A public investigation is currently underway to achieve a small allotment at the end of Anna Van Hoornstraat in Mortsel. Despite the fact that it is only one open building, Gruen calls on local residents to protest.
Mortsel City Council has been working for some time now to arrange this land for allotment next to the historic Hoeve Dieseghem and at the foot of the Klein Zwitserland Nature Reserve. Last year, the city council noted that the Nature and Forestry Agency had wrongly listed this plot of land in the nature reserve. This had to be corrected first to allow the subdivision of a single open building to continue.
The city council often says it has a progressive vision, but puts too much effort into building a detached house versus our only nature reserve? I find this spatial insight questionable. We like to see this plot of land as a complete addition to Little Switzerland and a space to expand the Hoeve Dieseghem park. By the way, we have been asking from the beginning that the board of directors has plans to divide here,” Michel Houpeau (Gruen) explains his party’s resistance.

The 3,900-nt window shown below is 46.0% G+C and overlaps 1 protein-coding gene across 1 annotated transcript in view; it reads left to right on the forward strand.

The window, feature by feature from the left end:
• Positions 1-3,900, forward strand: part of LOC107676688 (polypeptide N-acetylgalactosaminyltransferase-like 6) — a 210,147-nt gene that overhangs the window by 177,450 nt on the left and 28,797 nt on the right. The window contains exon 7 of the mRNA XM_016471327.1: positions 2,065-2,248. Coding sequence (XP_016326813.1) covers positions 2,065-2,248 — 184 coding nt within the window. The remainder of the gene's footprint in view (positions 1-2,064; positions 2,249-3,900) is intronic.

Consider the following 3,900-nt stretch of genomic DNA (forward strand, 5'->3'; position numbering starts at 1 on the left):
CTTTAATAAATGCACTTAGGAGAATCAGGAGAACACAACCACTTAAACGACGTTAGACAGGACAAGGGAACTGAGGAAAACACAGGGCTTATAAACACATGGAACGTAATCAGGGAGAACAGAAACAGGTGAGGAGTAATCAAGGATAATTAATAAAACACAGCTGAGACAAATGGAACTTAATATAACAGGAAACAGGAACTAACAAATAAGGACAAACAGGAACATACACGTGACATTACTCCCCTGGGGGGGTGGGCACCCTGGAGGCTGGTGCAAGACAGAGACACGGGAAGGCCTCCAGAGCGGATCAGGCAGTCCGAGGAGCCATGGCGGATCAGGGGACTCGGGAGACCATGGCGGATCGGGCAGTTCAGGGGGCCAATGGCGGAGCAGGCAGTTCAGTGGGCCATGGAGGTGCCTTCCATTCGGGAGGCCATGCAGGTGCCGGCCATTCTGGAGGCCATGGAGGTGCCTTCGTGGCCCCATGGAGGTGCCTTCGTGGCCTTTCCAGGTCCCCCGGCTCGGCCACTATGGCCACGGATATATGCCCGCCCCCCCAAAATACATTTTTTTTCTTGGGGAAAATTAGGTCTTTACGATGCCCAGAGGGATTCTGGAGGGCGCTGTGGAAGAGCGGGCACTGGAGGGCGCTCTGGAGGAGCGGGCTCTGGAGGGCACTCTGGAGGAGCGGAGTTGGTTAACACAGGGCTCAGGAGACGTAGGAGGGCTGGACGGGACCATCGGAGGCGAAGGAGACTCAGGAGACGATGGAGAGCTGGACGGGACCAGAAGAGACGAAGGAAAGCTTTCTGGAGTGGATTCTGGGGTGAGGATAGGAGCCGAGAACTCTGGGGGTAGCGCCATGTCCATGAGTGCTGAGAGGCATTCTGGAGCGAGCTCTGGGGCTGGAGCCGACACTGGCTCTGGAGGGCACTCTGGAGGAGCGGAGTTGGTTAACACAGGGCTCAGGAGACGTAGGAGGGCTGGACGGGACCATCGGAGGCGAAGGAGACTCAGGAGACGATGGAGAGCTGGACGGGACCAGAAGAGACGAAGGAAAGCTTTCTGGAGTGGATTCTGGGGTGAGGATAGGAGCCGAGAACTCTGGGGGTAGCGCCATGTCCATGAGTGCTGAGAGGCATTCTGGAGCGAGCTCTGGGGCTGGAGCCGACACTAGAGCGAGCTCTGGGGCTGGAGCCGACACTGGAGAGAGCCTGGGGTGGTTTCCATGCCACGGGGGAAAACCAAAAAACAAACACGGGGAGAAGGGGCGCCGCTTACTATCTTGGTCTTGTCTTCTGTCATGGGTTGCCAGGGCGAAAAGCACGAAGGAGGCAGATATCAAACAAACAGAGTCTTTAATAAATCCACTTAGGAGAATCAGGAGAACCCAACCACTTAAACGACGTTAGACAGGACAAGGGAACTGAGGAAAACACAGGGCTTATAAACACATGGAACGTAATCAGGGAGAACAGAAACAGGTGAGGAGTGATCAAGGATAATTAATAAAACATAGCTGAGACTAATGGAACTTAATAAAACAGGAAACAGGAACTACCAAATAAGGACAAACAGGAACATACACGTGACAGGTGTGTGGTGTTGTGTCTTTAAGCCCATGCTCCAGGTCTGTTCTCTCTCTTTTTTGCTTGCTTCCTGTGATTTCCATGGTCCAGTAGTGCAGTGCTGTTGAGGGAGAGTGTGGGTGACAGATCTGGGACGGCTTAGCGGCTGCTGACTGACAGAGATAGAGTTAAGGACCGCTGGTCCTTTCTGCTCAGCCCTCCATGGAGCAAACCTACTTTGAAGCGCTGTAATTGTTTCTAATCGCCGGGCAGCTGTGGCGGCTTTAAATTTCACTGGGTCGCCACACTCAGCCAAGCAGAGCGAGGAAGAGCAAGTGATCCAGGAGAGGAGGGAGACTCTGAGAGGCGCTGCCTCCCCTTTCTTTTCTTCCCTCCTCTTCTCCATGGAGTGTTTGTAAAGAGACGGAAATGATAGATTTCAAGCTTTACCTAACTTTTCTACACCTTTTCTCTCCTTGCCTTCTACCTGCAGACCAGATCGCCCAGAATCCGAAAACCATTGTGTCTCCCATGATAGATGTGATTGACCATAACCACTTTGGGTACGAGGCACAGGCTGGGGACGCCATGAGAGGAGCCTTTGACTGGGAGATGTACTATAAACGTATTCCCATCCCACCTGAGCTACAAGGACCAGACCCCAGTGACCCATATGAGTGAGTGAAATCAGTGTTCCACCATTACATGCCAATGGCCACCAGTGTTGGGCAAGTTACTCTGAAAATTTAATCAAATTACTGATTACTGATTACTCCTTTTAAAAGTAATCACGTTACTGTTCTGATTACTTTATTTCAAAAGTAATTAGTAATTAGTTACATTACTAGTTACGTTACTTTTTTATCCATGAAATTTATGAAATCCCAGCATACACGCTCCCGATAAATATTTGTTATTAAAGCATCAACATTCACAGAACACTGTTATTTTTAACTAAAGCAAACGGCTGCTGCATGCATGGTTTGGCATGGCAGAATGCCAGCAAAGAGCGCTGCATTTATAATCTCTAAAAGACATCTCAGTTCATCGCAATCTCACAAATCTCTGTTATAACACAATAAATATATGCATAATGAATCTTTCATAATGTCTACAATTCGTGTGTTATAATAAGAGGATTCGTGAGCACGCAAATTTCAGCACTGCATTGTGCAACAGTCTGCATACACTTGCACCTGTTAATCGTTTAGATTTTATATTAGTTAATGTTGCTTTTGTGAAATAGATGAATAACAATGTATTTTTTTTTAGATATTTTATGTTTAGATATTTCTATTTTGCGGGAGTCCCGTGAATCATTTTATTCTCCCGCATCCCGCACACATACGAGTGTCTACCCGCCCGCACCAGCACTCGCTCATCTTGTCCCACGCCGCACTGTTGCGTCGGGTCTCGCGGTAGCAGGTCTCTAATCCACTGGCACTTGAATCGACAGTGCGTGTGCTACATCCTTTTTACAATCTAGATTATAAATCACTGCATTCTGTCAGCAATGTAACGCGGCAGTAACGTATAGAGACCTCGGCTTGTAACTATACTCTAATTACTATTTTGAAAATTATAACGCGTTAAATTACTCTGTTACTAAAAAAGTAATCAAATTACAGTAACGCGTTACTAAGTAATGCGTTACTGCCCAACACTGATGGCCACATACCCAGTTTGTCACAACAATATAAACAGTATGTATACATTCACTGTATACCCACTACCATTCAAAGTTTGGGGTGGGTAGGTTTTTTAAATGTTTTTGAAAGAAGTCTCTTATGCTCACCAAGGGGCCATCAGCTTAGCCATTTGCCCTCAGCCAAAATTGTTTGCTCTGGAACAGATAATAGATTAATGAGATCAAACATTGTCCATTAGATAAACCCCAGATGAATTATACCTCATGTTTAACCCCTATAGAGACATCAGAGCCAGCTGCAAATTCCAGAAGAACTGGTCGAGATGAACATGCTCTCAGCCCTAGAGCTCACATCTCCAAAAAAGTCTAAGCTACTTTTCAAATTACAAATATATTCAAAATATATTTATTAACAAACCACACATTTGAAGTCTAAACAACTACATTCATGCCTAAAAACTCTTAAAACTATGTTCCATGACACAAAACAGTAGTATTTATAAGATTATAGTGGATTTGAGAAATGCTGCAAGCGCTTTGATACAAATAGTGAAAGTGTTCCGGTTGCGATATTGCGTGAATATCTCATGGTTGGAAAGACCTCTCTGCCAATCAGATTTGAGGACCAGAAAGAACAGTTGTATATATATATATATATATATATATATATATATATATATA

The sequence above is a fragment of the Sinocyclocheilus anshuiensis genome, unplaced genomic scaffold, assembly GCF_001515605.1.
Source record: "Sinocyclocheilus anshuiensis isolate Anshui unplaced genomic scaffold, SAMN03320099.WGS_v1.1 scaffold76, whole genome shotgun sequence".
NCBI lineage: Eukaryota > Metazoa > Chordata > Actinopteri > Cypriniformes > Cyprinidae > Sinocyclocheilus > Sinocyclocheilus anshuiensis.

The public inquiry into this assignment request will continue until June 11. Groen visited the locals to explain that they could now only lodge objections. People were amazed at the city council’s desire to build it here. For many neighbors Hoeve Dieseghem and Little Swiss hold a place in their hearts. You respect all of this.”
The application states that the plot is located in a residential area and has no large vegetation. According to Groen, this barrier between little Switzerland and the built-up area is home to, among other things, brown owls, black hedgehogs, hawks, jays, hedgehogs, slowworms and protected cochineal beetle larvae.